And what about the other banks where there is also an implied guarantee? "I think [the] Government took the view on RBS that it needed to be saved. We'll never know what would have happened, had they allowed RBS to go. It's not for me to take a judgement but, having lived through Lehman, if you think Lehman was bad can you imagine what would have happened if RBS and Lloyds had been allowed to go? So you've got to put these things in the big picture."
He continues: "All you can do is look at the schemes that are eligible to us. You go back to the debate in Parliament, they were very careful that compensation was set below what they would have got if not retired. Deliberately so, but sufficiently close that people didn't lose out badly. If you look at compensation being paid today to people in receipt of PPF, that bunch of people have an average annual pension from us of about £4,000 a year. It doesn't sound a lot, but to many of them its not too much hyperbole to say it's life-changing, the difference between living in their own home and going into care. If we weren't there, they would have been thrown on the state by other means."
In the near future, keeping those people's pensions funded by the levy charged on the industry is the next issue. Tthere are moves afoot to alter how it is charged, although Mr Rubenstein reckons the PPF offers good value, charging an average of 2.5 basis points, when most fund managers charge schemes 25 basis points (0.25 per cent) or even more.
In the longer term, Mr Rubenstein does not want to run the biggest pension fund in the UK. He hopes the Pensions Regulator will ensure that most, if not all, schemes are fully funded, so that when their sponsoring companies collapse, they will be able to be bought out by insurance companies. They will be able to run them off. The pensions buyout market, however, has not been without controversy. It has attracted many former insurance executives who see the opportunity to make a buck, and other organisations offering to take pensions off the hands of their sponsoring employers for a significant fee, and then setting up all sorts of complex financial engineering to make even more money for themselves. Mr Rubenstein says he does support pension buyouts – it is just that he would rather they were handled by rather more traditional firms, such as established insurance companies.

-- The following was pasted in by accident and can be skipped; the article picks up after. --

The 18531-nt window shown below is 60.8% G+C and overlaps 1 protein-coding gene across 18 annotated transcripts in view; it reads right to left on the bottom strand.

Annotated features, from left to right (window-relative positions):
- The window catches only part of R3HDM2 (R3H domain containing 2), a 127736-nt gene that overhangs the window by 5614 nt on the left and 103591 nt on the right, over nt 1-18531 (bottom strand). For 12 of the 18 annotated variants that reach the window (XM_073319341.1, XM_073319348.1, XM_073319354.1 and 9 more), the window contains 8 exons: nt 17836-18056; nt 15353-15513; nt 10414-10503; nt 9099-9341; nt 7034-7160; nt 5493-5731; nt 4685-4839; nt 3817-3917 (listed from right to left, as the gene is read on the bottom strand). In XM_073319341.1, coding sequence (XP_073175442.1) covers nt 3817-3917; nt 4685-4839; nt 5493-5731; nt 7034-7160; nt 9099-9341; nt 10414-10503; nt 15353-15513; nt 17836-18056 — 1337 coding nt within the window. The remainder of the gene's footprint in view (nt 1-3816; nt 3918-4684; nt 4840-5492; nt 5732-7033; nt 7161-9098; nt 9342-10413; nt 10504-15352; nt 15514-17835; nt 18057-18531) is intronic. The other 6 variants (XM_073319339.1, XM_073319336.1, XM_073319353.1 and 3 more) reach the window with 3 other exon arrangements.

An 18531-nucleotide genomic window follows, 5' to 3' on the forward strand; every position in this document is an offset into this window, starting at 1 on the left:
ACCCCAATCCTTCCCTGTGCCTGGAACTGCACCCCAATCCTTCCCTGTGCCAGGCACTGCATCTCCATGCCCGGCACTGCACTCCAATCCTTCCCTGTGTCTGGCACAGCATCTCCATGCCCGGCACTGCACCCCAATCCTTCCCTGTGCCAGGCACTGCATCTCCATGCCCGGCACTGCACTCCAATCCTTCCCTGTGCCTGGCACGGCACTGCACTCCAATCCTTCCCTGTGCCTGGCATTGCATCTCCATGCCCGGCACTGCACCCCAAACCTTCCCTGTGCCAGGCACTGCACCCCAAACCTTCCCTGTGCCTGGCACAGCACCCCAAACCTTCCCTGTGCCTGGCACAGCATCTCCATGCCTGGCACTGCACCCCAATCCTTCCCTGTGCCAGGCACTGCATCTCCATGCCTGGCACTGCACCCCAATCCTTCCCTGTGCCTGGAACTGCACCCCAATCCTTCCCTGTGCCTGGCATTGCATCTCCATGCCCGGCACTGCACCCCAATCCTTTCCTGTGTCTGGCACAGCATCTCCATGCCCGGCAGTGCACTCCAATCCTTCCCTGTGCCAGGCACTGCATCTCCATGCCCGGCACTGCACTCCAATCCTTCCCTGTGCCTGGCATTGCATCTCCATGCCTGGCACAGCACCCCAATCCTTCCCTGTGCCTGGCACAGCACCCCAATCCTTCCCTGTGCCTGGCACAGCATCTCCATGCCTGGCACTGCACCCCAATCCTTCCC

"We are a compensation scheme, remember, and we were deliberately set up by Parliament to be a compensation scheme. People have got this idea that I'm against the pension buyout market. I'm not. What we want to see is a flourishing buyout market but one which is properly capitalised, To me that means insurance-style buyouts."
He says he is not being prescriptive and does not want to stifle innovation. He just wants things done properly so people don't lost out. "I don't mind who provides the start-up capital so long as it is a properly established, properly funded, properly regulated business. I even don't have so much of an issue with the so-called non-insured buyouts provided they are coming from a regulated provider with sufficient capital. I just find it difficult to see how they achieve that, which is why I've a bias towards the insurance providers. We want to see creativity. What we don't want to see is people getting ripped off." Amen to that.
Alan Rubenstein: The CV
* Joined the PPF from Lehman Brothers, where he was a managing director responsible for setting up its pensions advisory group.
* Previously spent eight years at Morgan Stanley and worked at BZW and Lucas Varity Fund Management.
* Qualified as an actuary with Scottish Widows, he has also sat on the Takeover Panel and served as vice-chairman of the National Association of Pension Funds.
* Aged 53 and married with two daughters, he lives in Surrey.Reuse content